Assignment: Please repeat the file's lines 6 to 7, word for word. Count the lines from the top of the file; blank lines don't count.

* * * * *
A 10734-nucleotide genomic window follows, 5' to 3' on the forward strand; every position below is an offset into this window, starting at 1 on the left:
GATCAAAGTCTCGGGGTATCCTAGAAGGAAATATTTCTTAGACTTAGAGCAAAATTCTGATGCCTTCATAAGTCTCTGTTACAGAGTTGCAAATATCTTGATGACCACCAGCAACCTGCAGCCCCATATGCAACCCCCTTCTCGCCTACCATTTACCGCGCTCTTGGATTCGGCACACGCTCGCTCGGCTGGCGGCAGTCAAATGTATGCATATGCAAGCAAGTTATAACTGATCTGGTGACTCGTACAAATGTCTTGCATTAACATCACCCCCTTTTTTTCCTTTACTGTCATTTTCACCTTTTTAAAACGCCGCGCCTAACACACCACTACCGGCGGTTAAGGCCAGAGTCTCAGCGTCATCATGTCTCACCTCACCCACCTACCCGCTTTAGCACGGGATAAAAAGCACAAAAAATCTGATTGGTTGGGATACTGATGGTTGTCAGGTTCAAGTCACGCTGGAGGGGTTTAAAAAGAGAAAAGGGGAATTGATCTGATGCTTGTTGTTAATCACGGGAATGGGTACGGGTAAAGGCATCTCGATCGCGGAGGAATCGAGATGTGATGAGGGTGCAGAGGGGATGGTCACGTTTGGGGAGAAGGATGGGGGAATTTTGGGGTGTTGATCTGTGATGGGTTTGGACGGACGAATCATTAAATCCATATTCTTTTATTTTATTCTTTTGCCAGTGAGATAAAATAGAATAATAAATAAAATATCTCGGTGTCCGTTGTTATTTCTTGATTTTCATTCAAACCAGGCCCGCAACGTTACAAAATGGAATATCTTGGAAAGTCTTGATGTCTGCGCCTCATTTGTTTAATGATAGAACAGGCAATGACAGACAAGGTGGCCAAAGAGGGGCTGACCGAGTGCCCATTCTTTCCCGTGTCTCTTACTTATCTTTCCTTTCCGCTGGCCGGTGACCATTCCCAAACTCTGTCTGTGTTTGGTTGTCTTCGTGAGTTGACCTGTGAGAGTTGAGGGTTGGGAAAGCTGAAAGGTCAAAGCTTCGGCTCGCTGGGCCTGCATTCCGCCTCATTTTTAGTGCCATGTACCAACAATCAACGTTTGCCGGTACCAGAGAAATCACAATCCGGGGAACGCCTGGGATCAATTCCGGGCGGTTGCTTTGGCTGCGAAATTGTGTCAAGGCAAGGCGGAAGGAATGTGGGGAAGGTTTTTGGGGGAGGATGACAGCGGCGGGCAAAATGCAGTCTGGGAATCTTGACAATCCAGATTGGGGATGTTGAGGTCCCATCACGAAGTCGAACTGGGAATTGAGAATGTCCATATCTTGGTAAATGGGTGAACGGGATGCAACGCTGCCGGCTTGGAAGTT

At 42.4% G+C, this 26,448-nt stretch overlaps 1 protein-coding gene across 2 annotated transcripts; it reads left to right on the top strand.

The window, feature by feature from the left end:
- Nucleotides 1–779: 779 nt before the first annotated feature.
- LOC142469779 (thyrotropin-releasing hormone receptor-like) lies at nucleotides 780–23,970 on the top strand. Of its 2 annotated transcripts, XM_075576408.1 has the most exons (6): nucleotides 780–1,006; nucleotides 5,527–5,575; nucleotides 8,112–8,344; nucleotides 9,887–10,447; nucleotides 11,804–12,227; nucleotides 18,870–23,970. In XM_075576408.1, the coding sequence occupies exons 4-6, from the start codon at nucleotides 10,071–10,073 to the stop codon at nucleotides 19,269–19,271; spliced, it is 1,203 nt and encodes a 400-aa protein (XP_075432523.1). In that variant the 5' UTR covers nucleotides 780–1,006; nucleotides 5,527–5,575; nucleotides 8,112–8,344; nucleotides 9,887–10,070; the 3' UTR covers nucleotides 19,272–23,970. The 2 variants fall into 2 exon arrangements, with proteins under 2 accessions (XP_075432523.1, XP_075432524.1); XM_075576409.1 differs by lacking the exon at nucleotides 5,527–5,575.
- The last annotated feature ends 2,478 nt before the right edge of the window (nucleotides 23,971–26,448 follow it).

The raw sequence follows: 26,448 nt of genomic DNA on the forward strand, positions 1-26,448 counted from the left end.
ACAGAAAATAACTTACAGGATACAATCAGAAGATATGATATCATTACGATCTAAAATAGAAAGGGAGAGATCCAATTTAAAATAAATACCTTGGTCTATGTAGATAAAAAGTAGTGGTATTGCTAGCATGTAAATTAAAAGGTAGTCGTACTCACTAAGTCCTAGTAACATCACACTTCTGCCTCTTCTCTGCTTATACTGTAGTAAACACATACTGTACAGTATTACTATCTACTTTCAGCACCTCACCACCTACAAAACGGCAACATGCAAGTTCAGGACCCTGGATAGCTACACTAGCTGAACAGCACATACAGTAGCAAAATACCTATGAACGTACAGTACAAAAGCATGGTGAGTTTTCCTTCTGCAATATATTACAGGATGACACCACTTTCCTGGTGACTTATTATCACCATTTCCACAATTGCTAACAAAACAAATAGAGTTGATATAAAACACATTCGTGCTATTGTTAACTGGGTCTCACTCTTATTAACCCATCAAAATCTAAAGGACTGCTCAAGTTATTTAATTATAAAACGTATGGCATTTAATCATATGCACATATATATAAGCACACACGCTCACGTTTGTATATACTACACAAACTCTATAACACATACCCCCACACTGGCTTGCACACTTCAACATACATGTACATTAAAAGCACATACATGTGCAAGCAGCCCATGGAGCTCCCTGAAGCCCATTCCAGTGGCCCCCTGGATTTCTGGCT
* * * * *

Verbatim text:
- LOC142469779 (thyrotropin-releasing hormone receptor-like) lies at nucleotides 780–23,970 on the top strand. Of its 2 annotated transcripts, XM_075576408.1 has the most exons (6): nucleotides 780–1,006; nucleotides 5,527–5,575; nucleotides 8,112–8,344; nucleotides 9,887–10,447; nucleotides 11,804–12,227; nucleotides 18,870–23,970. In XM_075576408.1, the coding sequence occupies exons 4-6, from the start codon at nucleotides 10,071–10,073 to the stop codon at nucleotides 19,269–19,271; spliced, it is 1,203 nt and encodes a 400-aa protein (XP_075432523.1). In that variant the 5' UTR covers nucleotides 780–1,006; nucleotides 5,527–5,575; nucleotides 8,112–8,344; nucleotides 9,887–10,070; the 3' UTR covers nucleotides 19,272–23,970. The 2 variants fall into 2 exon arrangements, with proteins under 2 accessions (XP_075432523.1, XP_075432524.1); XM_075576409.1 differs by lacking the exon at nucleotides 5,527–5,575.
- The last annotated feature ends 2,478 nt before the right edge of the window (nucleotides 23,971–26,448 follow it).